That's it for me this week.  Our cloudy skies are expected to persist for at least the next ten days, if not through the end of the month and well into June.  Along the Southern California coast, the morning marine layer generally hangs on well into the afternoon.  If we're lucky, we get a few hours of sun in the late afternoon.  The good news is that the marine layer keeps our temperatures down.

All material © 2012-2024 by Kris Peterson for Late to the Garden Party


  1. I love your south-side garden. It'd be difficult to pick which view I like better, looking east or west, but if pressed I'd select the west facing direction. The majesty of the strawberry tree tips the balance.
    Thanks to the marine layer, the photos come out better, well saturated and vivid. I think it's a blessing.
    Do you ever get to eat any of your guavas? They evoke intense memories, both flavor and scent (which not everyone likes).

    1. I've never been interested in the guava fruit and this is the first time I've noticed the critters going after it when it's ripe. The fact that it was eaten in place on the tree makes me think that the culprit was a rat (perhaps the same one I spotted going after the rotten strawberries in my compost heap). In contrast, the squirrels like to grab the immature fruits, burying them in the garden like nuts.

  2. That wide view of the south side garden is PERFECTION! Dang, that is beautiful. Your design hits from every view/direction. I do love the pink primrose by the path.

    1. That south-side area took its time coming together, Tracy. As I recall, most of the 'Blue Glow' Agaves started from small pots I purchased when they were relatively new introductions to the trade :) Most of the empty space between plants has disappeared over time, which makes weeding and other tidying up downright difficult.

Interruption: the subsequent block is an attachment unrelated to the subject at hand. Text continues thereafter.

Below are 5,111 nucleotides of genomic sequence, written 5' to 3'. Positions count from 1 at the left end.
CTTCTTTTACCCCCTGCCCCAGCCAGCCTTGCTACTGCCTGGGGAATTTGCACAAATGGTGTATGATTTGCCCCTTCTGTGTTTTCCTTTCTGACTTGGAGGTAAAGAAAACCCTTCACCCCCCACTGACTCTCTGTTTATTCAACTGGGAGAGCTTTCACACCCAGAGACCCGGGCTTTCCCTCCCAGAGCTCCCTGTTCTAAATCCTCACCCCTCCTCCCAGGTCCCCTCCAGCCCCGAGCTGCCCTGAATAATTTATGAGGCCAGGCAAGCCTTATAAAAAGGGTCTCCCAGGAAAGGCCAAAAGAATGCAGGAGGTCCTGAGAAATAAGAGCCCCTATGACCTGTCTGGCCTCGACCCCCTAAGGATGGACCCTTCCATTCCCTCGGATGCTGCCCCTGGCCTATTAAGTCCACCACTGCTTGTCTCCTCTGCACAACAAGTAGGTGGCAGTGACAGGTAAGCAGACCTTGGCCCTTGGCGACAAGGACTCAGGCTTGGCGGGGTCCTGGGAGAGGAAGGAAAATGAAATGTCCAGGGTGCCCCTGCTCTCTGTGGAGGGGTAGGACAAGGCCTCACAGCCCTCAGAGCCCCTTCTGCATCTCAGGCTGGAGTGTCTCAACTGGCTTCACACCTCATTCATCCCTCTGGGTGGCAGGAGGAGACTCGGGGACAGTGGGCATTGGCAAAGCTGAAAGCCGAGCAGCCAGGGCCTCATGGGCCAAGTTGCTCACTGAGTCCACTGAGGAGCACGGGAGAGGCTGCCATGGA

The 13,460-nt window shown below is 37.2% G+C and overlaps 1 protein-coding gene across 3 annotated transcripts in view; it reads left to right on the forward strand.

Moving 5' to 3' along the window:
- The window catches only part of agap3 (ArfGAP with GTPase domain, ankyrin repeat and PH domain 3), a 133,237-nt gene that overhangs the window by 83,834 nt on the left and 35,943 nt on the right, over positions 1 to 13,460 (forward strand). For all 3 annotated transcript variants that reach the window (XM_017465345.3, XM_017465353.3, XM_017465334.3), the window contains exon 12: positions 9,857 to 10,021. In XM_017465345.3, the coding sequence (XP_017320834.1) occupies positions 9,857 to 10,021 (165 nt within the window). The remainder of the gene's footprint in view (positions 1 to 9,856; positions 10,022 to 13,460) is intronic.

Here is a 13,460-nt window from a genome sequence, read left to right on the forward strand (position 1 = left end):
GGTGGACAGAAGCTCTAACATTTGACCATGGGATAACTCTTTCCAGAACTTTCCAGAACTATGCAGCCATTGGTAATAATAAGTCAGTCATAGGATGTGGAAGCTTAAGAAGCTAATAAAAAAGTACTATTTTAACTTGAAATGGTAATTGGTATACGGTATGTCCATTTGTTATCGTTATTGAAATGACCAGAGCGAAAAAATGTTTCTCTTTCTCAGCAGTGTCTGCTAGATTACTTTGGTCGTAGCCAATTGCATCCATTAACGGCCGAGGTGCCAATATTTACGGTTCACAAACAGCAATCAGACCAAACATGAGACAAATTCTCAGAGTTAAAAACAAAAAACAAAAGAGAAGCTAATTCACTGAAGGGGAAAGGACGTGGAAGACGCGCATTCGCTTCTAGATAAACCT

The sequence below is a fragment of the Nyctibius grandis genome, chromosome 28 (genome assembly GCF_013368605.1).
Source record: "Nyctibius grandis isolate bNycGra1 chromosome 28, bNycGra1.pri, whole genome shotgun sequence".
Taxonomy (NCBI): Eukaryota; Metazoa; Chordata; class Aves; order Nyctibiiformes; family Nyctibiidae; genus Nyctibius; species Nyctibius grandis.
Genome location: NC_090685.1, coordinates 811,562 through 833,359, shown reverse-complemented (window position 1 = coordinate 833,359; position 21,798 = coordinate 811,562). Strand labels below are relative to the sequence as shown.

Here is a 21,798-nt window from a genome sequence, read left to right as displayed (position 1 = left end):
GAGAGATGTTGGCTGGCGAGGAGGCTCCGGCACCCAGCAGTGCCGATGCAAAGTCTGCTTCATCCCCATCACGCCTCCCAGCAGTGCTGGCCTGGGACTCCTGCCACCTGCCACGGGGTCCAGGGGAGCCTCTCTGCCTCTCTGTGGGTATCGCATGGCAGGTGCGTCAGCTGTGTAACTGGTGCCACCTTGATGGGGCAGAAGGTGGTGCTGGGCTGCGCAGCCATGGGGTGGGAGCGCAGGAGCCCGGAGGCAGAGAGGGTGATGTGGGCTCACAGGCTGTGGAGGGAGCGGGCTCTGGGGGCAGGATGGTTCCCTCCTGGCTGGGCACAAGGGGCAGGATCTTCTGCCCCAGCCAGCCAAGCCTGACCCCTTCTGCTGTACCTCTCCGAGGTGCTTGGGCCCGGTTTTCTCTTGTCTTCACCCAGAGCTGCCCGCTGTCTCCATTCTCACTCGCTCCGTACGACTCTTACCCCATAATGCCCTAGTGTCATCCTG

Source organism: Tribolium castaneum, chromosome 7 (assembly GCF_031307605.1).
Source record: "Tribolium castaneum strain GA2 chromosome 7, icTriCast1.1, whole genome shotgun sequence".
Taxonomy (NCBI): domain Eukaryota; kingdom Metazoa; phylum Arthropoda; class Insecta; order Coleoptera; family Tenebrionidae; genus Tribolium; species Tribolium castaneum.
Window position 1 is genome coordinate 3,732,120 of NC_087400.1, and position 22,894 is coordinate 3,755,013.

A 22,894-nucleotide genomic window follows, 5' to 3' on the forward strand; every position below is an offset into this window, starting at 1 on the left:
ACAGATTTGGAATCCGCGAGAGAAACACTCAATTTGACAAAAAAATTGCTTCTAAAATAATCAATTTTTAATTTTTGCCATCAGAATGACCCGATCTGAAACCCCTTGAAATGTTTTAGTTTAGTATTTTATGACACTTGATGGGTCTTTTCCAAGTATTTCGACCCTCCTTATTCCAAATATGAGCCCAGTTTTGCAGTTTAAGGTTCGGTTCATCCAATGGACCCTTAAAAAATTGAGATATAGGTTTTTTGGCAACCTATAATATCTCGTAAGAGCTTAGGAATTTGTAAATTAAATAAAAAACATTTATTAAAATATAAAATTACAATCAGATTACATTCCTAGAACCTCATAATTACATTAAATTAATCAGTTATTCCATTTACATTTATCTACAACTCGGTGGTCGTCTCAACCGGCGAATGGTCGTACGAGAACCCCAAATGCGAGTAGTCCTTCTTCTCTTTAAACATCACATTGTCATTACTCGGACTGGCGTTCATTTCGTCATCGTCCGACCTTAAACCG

3. All the plants and views are exquisite, but that wide shot view looking west really stopped me with its design and beauty. Wow--the Leucospermum 'High Gold' with the succulents and the pathways--beautiful! Also, the rock roses are so lovely, too. Beautiful side gardens (and all your gardens)!

    1. Thanks Beth! The only negative with rockroses is that they don't make suitable cut flowers ;)

  4. I think your side-gardens are bigger than my entire garden! They're looking lovely and very colorful.

    1. All I can say is that it's probably a good thing that I didn't get my wish of a 2-acre garden 12 years ago when we bought this property, Loree.

  5. Non-stop beauty! I love your garden and esp. the west view with the blue agaves, dabs of orange euphorbia and leucospermum 'High Gold'. That one puts on a marvelous show! Eliza

    1. I still live in dread of all the agaves blooming at once in that south-side garden, Eliza. I started the majority from very small plants but most are large enough to bloom now. One 'Blue Glow' did produce a bloom spike last year but that plant defied expectations and lives on; however, it has pups coming out one side, suggesting it may bloom in the near future, which will probably be the end of it.

  6. A lovely spring display. Of course, I always zero in on your Leucospermums. The half eaten guava would annoy me. The pest pressure is one of the reasons we stopped growing raspberries, blueberries, and strawberries. We would have to build a small fortress around each plant for only a handful of berries each summer - not worth the effort or the unsightliness.

    1. The guava tree came with the garden and we never eat the fruit so I wasn't upset by that particular theft, although it was weird seeing the fruit still on the tree, signifying that the culprit was probably a rat. I hate taking our trees (even when they up and die on me) but I've entertained the idea of removing that guava as it drops gobs of leaves on the agaves below it each year. Unfortunately, the tree's removal would probably require pulling up the agaves so it remains.